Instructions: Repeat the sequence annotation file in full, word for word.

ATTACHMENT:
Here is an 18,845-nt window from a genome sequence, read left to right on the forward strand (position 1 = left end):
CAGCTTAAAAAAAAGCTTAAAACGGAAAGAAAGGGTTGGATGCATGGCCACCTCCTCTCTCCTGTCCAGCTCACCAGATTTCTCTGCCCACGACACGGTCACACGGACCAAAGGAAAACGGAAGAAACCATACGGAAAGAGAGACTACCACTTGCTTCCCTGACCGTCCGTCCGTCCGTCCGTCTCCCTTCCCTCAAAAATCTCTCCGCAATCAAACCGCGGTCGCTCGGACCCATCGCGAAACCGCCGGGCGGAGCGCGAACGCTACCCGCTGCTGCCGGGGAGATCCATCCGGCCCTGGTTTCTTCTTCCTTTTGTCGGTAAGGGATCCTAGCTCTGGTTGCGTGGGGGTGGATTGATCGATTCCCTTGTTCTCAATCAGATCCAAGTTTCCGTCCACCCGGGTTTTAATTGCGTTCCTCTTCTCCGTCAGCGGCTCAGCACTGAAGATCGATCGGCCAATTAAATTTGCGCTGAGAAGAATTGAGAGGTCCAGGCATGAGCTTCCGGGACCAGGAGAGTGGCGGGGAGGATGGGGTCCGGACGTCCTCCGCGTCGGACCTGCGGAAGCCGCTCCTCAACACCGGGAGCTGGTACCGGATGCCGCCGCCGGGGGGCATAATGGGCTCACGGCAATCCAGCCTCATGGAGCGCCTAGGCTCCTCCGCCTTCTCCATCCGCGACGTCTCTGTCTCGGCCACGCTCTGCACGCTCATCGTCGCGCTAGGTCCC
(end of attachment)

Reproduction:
Here is an 18,845-nt window from a genome sequence, read left to right on the forward strand (position 1 = left end):
CAGCTTAAAAAAAAGCTTAAAACGGAAAGAAAGGGTTGGATGCATGGCCACCTCCTCTCTCCTGTCCAGCTCACCAGATTTCTCTGCCCACGACACGGTCACACGGACCAAAGGAAAACGGAAGAAACCATACGGAAAGAGAGACTACCACTTGCTTCCCTGACCGTCCGTCCGTCCGTCCGTCTCCCTTCCCTCAAAAATCTCTCCGCAATCAAACCGCGGTCGCTCGGACCCATCGCGAAACCGCCGGGCGGAGCGCGAACGCTACCCGCTGCTGCCGGGGAGATCCATCCGGCCCTGGTTTCTTCTTCCTTTTGTCGGTAAGGGATCCTAGCTCTGGTTGCGTGGGGGTGGATTGATCGATTCCCTTGTTCTCAATCAGATCCAAGTTTCCGTCCACCCGGGTTTTAATTGCGTTCCTCTTCTCCGTCAGCGGCTCAGCACTGAAGATCGATCGGCCAATTAAATTTGCGCTGAGAAGAATTGAGAGGTCCAGGCATGAGCTTCCGGGACCAGGAGAGTGGCGGGGAGGATGGGGTCCGGACGTCCTCCGCGTCGGACCTGCGGAAGCCGCTCCTCAACACCGGGAGCTGGTACCGGATGCCGCCGCCGGGGGGCATAATGGGCTCACGGCAATCCAGCCTCATGGAGCGCCTAGGCTCCTCCGCCTTCTCCATCCGCGACGTCTCTGTCTCGGCCACGCTCTGCACGCTCATCGTCGCGCTAGGTCCC